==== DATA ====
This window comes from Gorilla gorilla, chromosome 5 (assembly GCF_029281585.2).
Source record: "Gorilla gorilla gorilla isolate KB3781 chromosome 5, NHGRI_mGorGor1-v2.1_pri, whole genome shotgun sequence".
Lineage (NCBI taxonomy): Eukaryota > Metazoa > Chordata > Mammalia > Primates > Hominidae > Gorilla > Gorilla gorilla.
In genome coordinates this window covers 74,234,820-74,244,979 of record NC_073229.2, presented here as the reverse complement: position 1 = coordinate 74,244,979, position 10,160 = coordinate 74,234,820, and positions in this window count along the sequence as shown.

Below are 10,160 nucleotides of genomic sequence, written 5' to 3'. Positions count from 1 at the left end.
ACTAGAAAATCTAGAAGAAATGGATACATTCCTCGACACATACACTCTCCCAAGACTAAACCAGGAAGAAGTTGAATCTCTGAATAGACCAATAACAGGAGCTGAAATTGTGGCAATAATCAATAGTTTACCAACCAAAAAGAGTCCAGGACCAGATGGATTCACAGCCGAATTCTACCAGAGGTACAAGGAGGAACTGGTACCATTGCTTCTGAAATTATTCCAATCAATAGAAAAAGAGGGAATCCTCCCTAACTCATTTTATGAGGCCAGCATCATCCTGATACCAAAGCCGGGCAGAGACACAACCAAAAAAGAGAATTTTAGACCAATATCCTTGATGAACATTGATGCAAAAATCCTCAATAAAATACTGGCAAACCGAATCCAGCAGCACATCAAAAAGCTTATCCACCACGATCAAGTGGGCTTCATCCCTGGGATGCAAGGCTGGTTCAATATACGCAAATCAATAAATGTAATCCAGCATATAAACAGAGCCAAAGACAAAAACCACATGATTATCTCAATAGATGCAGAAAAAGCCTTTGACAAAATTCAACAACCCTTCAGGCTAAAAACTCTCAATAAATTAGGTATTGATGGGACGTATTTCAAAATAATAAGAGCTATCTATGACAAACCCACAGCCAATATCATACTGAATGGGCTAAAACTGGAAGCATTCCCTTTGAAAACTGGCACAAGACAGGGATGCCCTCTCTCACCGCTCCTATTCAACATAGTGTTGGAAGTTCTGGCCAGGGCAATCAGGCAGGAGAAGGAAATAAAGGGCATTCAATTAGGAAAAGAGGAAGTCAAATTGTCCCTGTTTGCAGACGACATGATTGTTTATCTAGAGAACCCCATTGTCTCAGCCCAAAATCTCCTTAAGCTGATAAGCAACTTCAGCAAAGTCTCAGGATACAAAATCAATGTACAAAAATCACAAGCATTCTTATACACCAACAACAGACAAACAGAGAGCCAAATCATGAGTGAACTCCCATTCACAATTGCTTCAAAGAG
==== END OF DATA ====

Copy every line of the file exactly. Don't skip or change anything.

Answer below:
This window comes from Gorilla gorilla, chromosome 5 (assembly GCF_029281585.2).
Source record: "Gorilla gorilla gorilla isolate KB3781 chromosome 5, NHGRI_mGorGor1-v2.1_pri, whole genome shotgun sequence".
Lineage (NCBI taxonomy): Eukaryota > Metazoa > Chordata > Mammalia > Primates > Hominidae > Gorilla > Gorilla gorilla.
In genome coordinates this window covers 74,234,820-74,244,979 of record NC_073229.2, presented here as the reverse complement: position 1 = coordinate 74,244,979, position 10,160 = coordinate 74,234,820, and positions in this window count along the sequence as shown.

Below are 10,160 nucleotides of genomic sequence, written 5' to 3'. Positions count from 1 at the left end.
ACTAGAAAATCTAGAAGAAATGGATACATTCCTCGACACATACACTCTCCCAAGACTAAACCAGGAAGAAGTTGAATCTCTGAATAGACCAATAACAGGAGCTGAAATTGTGGCAATAATCAATAGTTTACCAACCAAAAAGAGTCCAGGACCAGATGGATTCACAGCCGAATTCTACCAGAGGTACAAGGAGGAACTGGTACCATTGCTTCTGAAATTATTCCAATCAATAGAAAAAGAGGGAATCCTCCCTAACTCATTTTATGAGGCCAGCATCATCCTGATACCAAAGCCGGGCAGAGACACAACCAAAAAAGAGAATTTTAGACCAATATCCTTGATGAACATTGATGCAAAAATCCTCAATAAAATACTGGCAAACCGAATCCAGCAGCACATCAAAAAGCTTATCCACCACGATCAAGTGGGCTTCATCCCTGGGATGCAAGGCTGGTTCAATATACGCAAATCAATAAATGTAATCCAGCATATAAACAGAGCCAAAGACAAAAACCACATGATTATCTCAATAGATGCAGAAAAAGCCTTTGACAAAATTCAACAACCCTTCAGGCTAAAAACTCTCAATAAATTAGGTATTGATGGGACGTATTTCAAAATAATAAGAGCTATCTATGACAAACCCACAGCCAATATCATACTGAATGGGCTAAAACTGGAAGCATTCCCTTTGAAAACTGGCACAAGACAGGGATGCCCTCTCTCACCGCTCCTATTCAACATAGTGTTGGAAGTTCTGGCCAGGGCAATCAGGCAGGAGAAGGAAATAAAGGGCATTCAATTAGGAAAAGAGGAAGTCAAATTGTCCCTGTTTGCAGACGACATGATTGTTTATCTAGAGAACCCCATTGTCTCAGCCCAAAATCTCCTTAAGCTGATAAGCAACTTCAGCAAAGTCTCAGGATACAAAATCAATGTACAAAAATCACAAGCATTCTTATACACCAACAACAGACAAACAGAGAGCCAAATCATGAGTGAACTCCCATTCACAATTGCTTCAAAGAG